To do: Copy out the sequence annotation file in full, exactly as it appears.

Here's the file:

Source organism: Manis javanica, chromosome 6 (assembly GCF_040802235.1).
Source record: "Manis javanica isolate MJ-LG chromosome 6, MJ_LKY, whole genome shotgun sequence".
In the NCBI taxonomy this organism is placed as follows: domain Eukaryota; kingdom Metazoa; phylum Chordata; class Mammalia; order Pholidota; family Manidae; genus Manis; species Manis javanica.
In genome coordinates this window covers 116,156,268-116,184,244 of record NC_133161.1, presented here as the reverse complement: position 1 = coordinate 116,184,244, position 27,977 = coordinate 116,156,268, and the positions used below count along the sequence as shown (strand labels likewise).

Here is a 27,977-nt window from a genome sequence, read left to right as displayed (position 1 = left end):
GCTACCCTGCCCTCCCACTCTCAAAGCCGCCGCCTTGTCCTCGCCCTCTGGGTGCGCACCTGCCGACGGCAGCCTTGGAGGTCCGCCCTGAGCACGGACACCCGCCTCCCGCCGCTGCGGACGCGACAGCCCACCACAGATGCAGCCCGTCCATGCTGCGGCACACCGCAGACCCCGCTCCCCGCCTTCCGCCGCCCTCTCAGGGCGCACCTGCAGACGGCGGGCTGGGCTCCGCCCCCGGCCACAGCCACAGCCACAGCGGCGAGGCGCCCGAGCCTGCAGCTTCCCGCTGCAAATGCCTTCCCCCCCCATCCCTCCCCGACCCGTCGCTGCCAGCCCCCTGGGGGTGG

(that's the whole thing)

Source organism: Manis javanica, chromosome 6 (assembly GCF_040802235.1).
Source record: "Manis javanica isolate MJ-LG chromosome 6, MJ_LKY, whole genome shotgun sequence".
In the NCBI taxonomy this organism is placed as follows: domain Eukaryota; kingdom Metazoa; phylum Chordata; class Mammalia; order Pholidota; family Manidae; genus Manis; species Manis javanica.
In genome coordinates this window covers 116,156,268-116,184,244 of record NC_133161.1, presented here as the reverse complement: position 1 = coordinate 116,184,244, position 27,977 = coordinate 116,156,268, and the positions used below count along the sequence as shown (strand labels likewise).

Here is a 27,977-nt window from a genome sequence, read left to right as displayed (position 1 = left end):
GCTACCCTGCCCTCCCACTCTCAAAGCCGCCGCCTTGTCCTCGCCCTCTGGGTGCGCACCTGCCGACGGCAGCCTTGGAGGTCCGCCCTGAGCACGGACACCCGCCTCCCGCCGCTGCGGACGCGACAGCCCACCACAGATGCAGCCCGTCCATGCTGCGGCACACCGCAGACCCCGCTCCCCGCCTTCCGCCGCCCTCTCAGGGCGCACCTGCAGACGGCGGGCTGGGCTCCGCCCCCGGCCACAGCCACAGCCACAGCGGCGAGGCGCCCGAGCCTGCAGCTTCCCGCTGCAAATGCCTTCCCCCCCCATCCCTCCCCGACCCGTCGCTGCCAGCCCCCTGGGGGTGG